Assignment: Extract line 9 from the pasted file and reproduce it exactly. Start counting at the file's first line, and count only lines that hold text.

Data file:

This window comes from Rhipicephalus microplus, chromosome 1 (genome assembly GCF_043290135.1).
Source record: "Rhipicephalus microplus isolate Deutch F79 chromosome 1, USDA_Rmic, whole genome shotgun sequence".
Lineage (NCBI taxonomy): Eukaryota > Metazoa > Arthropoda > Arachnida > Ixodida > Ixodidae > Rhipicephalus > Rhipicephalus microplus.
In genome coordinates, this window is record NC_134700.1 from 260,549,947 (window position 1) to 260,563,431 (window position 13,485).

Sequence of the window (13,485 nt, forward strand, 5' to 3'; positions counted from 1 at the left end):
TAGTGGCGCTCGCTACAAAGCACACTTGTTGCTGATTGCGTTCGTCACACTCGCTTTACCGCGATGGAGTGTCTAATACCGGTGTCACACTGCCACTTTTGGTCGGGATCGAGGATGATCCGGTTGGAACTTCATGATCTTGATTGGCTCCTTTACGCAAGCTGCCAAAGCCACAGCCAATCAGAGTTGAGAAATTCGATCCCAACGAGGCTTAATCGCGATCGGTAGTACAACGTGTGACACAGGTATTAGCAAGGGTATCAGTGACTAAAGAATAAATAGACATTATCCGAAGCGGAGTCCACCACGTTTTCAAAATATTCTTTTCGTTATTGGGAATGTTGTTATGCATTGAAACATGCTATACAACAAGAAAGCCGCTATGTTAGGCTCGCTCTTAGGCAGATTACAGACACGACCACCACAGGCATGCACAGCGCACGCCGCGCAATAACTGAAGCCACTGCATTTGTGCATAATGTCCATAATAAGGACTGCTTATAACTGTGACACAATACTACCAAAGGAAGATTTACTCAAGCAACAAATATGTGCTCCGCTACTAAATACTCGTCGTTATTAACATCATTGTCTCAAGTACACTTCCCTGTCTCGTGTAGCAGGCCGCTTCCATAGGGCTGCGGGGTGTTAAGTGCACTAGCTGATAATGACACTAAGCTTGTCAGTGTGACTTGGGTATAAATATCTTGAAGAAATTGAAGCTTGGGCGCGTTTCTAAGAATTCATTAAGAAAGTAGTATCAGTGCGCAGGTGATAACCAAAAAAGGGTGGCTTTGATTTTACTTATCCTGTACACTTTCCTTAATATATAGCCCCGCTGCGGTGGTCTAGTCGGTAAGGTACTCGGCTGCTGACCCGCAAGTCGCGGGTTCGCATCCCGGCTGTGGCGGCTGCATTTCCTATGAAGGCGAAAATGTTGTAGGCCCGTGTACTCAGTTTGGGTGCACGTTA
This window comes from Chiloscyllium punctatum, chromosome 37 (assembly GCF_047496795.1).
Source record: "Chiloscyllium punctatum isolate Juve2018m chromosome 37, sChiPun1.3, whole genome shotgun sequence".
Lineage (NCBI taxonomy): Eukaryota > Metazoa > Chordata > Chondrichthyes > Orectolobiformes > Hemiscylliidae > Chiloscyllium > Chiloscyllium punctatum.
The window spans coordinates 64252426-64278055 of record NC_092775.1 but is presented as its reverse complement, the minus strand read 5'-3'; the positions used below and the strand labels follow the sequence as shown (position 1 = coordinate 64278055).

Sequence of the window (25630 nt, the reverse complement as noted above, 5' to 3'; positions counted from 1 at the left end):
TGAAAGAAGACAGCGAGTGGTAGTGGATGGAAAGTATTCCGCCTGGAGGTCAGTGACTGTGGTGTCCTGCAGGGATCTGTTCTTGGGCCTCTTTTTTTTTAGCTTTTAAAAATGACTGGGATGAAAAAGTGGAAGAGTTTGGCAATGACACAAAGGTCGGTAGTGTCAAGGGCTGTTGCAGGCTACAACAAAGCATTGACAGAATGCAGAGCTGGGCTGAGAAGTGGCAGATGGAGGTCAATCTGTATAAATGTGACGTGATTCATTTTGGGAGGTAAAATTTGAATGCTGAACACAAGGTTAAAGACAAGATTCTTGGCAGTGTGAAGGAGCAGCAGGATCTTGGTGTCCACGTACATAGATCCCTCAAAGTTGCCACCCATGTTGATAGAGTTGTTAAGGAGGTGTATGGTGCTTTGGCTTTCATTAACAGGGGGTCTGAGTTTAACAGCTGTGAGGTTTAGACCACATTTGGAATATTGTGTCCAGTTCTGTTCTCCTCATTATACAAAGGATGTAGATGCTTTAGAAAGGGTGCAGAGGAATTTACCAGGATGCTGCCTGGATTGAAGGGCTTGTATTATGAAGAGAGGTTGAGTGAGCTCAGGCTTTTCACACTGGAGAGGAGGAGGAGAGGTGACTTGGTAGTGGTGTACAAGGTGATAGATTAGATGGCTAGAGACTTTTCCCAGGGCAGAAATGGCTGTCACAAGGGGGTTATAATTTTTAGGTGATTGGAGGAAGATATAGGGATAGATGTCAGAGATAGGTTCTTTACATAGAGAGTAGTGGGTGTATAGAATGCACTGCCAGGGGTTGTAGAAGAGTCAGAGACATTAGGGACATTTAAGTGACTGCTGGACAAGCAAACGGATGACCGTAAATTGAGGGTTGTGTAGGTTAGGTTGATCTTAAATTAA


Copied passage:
Lineage (NCBI taxonomy): Eukaryota > Metazoa > Chordata > Chondrichthyes > Orectolobiformes > Hemiscylliidae > Chiloscyllium > Chiloscyllium punctatum.